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Low-dose metabolism of benzene in humans: science and obfuscation

Abstract : Benzene is a ubiquitous air pollutant that causes human leukemia and hematotoxic effects. Although the mechanism by which benzene causes toxicity is unclear, metabolism is required. A series of articles by Kim et al. used air and biomonitoring data from workers in Tianjin, China, to investigate the dose-specific metabolism (DSM) of benzene over a wide range of air concentrations (0.03-88.9 p.p.m.). Kim et al. concluded that DSM of benzene is greatest at air concentrations <1 p.p.m. This provocative finding motivated the American Petroleum Institute to fund a study by Price et al. to reanalyze the original data. Although their formal 'reanalysis' reproduced Kim's finding of enhanced DSM at sub-p.p.m. benzene concentrations, Price et al. argued that Kim's methods were inappropriate for assigning benzene exposures to low exposed subjects (based on measurements of urinary benzene) and for adjusting background levels of metabolites (based on median values from the 60 lowest exposed subjects). Price et al. then performed uncertainty analyses under alternative approaches, which led them to conclude that '... the Tianjin data appear to be too uncertain to support any conclusions ...' regarding the DSM of benzene. They also argued that the apparent low-dose metabolism of benzene could be explained by 'lung clearance.' In addressing these criticisms, we show that the methods and arguments presented by Price et al. are scientifically unsound and that their results are unreliable.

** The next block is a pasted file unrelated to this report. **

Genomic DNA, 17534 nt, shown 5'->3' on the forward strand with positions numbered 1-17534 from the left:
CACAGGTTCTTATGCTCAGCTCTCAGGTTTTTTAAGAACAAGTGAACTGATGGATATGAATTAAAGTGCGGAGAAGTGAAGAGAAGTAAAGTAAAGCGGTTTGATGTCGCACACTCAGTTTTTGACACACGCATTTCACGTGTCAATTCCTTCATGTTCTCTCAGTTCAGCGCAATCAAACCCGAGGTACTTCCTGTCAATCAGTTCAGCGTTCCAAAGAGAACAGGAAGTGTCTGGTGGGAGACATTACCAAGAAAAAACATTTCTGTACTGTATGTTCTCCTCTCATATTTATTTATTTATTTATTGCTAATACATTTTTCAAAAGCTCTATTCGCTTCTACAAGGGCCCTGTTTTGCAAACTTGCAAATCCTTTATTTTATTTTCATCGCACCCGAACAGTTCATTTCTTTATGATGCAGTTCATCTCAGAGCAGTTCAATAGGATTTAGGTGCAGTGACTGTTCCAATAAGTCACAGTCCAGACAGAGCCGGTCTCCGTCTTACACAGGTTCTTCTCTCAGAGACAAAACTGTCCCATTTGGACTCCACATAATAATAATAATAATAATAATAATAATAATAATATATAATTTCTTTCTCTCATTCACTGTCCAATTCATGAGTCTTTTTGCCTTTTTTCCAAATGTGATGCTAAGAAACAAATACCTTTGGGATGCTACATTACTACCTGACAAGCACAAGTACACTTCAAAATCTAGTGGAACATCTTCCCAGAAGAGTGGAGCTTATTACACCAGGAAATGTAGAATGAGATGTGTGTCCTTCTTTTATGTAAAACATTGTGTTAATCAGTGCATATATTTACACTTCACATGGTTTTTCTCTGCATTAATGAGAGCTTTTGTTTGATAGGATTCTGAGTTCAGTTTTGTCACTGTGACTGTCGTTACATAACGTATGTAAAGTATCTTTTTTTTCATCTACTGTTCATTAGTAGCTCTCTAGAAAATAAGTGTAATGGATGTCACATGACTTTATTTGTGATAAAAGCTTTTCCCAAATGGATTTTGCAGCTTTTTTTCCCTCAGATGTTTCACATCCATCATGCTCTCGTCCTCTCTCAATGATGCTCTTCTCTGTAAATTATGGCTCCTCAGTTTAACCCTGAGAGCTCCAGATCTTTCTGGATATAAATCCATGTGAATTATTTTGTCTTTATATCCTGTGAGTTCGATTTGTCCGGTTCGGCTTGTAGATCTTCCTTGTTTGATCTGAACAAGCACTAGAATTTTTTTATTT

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Submitted on : Friday, March 21, 2014 - 2:29:07 PM
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Stephen M. Rappaport, Sungkyoon Kim, Reuben Thomas, Brent A. Johnson, Frédéric Y. Bois, et al.. Low-dose metabolism of benzene in humans: science and obfuscation. Carcinogenesis, Oxford University Press (OUP), 2013, 34 (1), pp.2-9. ⟨10.1093/carcin/bgs382⟩. ⟨ineris-00963436⟩



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